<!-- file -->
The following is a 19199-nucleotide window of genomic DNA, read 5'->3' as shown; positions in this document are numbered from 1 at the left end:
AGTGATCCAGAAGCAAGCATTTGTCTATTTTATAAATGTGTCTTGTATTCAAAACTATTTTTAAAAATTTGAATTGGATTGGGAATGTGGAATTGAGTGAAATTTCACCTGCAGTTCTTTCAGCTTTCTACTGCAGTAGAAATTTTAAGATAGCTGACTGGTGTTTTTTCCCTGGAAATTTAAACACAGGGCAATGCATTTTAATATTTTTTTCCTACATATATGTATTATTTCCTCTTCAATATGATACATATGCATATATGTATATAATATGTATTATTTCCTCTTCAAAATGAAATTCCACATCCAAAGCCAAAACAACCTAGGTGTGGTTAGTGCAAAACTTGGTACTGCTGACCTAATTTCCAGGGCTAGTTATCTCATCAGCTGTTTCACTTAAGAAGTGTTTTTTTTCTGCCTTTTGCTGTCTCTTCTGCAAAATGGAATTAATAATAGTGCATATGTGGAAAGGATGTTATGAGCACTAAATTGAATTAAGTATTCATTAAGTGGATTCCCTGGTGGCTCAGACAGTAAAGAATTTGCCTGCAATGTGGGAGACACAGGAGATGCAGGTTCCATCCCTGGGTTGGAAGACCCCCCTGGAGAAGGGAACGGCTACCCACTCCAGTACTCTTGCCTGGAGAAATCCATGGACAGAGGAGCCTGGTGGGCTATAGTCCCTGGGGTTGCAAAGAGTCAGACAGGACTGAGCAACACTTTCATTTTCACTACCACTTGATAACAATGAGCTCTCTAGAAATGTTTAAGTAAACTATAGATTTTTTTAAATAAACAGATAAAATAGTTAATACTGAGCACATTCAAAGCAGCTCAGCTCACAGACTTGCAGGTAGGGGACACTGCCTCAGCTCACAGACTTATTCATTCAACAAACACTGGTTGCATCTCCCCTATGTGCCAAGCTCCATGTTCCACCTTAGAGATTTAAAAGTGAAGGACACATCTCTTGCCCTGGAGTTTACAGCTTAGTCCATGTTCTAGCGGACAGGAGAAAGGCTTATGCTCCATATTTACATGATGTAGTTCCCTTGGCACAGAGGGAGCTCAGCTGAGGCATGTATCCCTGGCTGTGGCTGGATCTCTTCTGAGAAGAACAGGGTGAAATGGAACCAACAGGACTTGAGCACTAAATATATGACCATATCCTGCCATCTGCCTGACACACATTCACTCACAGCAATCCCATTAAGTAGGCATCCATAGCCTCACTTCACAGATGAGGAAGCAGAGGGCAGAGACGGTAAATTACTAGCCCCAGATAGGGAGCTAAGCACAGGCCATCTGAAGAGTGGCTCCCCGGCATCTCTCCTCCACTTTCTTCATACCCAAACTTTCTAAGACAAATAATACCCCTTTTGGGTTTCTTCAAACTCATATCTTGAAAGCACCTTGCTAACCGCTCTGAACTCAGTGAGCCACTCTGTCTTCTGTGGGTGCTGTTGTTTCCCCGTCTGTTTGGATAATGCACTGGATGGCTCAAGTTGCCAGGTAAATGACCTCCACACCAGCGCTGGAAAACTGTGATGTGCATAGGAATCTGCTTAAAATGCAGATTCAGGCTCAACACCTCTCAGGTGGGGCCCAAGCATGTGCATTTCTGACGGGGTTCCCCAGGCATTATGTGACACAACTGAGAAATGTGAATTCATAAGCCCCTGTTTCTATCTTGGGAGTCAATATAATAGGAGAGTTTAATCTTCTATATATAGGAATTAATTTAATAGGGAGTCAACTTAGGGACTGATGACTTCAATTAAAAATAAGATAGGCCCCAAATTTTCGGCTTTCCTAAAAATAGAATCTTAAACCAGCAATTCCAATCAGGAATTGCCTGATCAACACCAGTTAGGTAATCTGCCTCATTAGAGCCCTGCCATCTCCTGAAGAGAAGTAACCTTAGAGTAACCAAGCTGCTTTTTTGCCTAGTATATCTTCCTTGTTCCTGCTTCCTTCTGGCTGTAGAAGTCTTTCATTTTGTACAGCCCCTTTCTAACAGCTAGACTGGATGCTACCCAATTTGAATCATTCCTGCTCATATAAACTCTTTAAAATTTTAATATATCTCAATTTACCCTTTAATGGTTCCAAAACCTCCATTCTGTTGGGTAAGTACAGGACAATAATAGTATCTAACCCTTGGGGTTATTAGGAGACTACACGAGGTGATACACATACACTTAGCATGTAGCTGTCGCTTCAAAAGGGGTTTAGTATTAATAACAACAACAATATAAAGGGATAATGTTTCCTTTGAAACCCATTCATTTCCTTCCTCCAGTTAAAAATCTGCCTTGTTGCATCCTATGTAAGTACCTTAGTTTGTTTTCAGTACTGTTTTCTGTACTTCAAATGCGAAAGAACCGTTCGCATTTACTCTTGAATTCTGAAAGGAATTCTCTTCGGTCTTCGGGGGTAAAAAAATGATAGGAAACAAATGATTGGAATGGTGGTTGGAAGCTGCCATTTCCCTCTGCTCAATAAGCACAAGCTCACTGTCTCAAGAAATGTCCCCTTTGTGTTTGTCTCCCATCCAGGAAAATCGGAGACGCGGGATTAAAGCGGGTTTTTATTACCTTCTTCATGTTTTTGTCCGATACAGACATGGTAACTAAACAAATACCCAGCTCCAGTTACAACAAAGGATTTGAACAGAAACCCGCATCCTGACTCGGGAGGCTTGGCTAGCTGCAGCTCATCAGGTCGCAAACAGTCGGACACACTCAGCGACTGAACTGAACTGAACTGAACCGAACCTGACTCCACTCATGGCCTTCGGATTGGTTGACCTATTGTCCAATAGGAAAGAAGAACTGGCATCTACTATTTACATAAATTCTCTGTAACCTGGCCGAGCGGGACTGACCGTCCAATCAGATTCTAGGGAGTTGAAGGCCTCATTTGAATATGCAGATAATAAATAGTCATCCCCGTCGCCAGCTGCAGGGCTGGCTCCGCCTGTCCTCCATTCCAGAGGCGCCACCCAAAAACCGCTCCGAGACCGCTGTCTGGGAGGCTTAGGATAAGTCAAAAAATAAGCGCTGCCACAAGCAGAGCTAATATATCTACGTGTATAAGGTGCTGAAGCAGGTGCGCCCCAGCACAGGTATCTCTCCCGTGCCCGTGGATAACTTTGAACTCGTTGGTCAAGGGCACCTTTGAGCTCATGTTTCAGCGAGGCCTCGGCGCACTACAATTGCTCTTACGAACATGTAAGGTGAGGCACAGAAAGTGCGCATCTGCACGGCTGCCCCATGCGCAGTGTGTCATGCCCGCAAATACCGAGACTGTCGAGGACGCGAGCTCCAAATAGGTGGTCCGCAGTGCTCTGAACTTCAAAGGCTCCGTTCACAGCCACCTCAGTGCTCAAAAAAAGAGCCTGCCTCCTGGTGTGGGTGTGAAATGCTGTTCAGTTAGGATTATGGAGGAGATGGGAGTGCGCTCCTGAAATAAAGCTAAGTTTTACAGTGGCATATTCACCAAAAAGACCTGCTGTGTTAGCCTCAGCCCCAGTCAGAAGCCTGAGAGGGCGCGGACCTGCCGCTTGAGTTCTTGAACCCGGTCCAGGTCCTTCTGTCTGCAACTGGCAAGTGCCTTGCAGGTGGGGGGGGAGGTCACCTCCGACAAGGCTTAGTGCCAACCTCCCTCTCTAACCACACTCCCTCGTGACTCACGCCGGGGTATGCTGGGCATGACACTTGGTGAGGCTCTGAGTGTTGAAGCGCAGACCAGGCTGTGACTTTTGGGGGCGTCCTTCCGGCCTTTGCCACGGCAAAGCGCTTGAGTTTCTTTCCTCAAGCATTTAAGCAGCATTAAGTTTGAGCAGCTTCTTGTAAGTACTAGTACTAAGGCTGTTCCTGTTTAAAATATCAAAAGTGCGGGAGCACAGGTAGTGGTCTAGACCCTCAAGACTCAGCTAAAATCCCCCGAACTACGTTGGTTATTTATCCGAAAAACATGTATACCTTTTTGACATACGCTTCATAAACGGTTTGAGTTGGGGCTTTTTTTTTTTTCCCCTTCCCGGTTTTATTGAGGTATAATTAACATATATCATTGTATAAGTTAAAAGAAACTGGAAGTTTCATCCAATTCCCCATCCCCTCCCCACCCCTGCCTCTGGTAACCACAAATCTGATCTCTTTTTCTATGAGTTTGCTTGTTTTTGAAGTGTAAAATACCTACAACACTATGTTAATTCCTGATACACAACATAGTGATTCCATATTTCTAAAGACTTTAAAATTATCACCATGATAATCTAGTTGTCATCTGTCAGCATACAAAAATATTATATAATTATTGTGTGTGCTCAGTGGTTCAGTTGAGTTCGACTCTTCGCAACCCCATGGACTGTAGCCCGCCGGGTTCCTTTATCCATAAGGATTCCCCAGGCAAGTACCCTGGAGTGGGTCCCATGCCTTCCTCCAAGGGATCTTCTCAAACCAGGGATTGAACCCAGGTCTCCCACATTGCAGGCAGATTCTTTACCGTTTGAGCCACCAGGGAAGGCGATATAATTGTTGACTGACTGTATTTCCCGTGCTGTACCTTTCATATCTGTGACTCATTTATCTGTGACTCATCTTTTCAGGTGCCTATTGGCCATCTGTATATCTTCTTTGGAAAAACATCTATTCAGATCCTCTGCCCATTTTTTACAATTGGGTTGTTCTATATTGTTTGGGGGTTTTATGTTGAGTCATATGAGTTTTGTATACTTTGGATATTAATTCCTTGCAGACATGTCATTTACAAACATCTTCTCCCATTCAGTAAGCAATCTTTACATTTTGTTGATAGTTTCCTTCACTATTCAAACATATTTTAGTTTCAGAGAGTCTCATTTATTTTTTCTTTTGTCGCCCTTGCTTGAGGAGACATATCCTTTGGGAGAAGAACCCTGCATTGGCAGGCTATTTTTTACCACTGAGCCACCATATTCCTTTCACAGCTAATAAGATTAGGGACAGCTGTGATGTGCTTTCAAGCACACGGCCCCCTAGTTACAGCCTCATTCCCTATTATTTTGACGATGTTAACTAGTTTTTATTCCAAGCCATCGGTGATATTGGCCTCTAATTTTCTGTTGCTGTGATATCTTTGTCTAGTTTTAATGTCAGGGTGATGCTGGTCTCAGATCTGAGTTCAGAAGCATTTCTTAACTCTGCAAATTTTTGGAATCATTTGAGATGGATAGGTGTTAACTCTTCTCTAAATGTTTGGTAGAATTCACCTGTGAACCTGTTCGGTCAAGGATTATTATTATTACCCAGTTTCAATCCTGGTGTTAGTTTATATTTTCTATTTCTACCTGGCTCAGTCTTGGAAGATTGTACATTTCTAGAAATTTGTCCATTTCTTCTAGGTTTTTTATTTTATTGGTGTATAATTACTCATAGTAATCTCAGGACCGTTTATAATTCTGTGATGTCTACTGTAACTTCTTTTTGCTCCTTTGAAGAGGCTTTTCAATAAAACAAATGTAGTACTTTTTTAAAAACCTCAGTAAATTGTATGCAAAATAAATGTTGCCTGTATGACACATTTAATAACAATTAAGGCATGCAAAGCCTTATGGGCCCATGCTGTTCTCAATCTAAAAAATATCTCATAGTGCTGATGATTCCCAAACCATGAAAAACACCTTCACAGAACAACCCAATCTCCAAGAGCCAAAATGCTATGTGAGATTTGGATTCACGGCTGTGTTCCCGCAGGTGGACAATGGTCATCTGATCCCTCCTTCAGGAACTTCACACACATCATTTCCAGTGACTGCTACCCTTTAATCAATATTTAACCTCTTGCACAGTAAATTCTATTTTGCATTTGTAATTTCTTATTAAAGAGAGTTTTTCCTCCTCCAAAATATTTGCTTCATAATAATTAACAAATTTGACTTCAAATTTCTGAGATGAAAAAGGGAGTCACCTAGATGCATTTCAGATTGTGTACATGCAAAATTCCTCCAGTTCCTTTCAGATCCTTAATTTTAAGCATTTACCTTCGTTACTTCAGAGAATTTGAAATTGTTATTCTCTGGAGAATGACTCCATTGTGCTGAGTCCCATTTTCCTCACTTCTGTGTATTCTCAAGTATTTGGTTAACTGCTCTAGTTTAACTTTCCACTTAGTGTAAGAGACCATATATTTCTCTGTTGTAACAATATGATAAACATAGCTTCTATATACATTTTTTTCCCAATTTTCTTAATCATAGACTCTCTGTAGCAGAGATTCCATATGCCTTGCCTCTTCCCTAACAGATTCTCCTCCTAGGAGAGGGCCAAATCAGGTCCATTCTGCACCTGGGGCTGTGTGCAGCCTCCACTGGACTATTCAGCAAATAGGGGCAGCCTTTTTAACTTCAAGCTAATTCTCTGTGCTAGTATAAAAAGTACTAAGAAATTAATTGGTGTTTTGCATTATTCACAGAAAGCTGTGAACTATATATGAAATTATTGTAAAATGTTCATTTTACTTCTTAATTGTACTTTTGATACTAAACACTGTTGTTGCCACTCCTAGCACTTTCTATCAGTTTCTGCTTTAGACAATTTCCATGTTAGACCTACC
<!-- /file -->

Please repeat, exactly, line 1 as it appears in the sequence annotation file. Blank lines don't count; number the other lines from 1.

The following is a 19199-nucleotide window of genomic DNA, read 5'->3' as shown; positions in this document are numbered from 1 at the left end: